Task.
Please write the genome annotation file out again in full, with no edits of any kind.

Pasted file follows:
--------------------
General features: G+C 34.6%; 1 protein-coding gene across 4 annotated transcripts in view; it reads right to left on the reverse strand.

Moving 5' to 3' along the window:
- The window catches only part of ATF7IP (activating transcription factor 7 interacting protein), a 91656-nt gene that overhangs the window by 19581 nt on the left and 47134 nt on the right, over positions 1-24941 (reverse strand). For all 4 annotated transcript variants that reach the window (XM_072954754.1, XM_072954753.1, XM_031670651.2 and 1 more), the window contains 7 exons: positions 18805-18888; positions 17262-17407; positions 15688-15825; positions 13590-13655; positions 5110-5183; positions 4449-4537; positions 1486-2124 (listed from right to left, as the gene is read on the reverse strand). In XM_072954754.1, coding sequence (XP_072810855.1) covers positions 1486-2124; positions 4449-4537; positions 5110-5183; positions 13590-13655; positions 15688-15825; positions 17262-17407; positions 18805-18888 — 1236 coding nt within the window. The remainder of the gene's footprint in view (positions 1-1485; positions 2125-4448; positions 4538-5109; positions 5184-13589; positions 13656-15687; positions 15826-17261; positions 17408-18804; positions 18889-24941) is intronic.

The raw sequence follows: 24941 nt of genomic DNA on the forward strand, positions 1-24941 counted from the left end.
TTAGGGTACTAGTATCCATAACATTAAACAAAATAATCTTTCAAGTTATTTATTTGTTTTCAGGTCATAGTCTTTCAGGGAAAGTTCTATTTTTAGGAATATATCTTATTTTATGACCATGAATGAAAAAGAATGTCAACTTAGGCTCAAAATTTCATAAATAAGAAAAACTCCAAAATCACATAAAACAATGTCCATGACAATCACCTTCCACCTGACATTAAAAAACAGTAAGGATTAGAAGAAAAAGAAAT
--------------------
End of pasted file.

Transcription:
General features: G+C 34.6%; 1 protein-coding gene across 4 annotated transcripts in view; it reads right to left on the reverse strand.

Moving 5' to 3' along the window:
- The window catches only part of ATF7IP (activating transcription factor 7 interacting protein), a 91656-nt gene that overhangs the window by 19581 nt on the left and 47134 nt on the right, over positions 1-24941 (reverse strand). For all 4 annotated transcript variants that reach the window (XM_072954754.1, XM_072954753.1, XM_031670651.2 and 1 more), the window contains 7 exons: positions 18805-18888; positions 17262-17407; positions 15688-15825; positions 13590-13655; positions 5110-5183; positions 4449-4537; positions 1486-2124 (listed from right to left, as the gene is read on the reverse strand). In XM_072954754.1, coding sequence (XP_072810855.1) covers positions 1486-2124; positions 4449-4537; positions 5110-5183; positions 13590-13655; positions 15688-15825; positions 17262-17407; positions 18805-18888 — 1236 coding nt within the window. The remainder of the gene's footprint in view (positions 1-1485; positions 2125-4448; positions 4538-5109; positions 5184-13589; positions 13656-15687; positions 15826-17261; positions 17408-18804; positions 18889-24941) is intronic.

The raw sequence follows: 24941 nt of genomic DNA on the forward strand, positions 1-24941 counted from the left end.
TTAGGGTACTAGTATCCATAACATTAAACAAAATAATCTTTCAAGTTATTTATTTGTTTTCAGGTCATAGTCTTTCAGGGAAAGTTCTATTTTTAGGAATATATCTTATTTTATGACCATGAATGAAAAAGAATGTCAACTTAGGCTCAAAATTTCATAAATAAGAAAAACTCCAAAATCACATAAAACAATGTCCATGACAATCACCTTCCACCTGACATTAAAAAACAGTAAGGATTAGAAGAAAAAGAAAT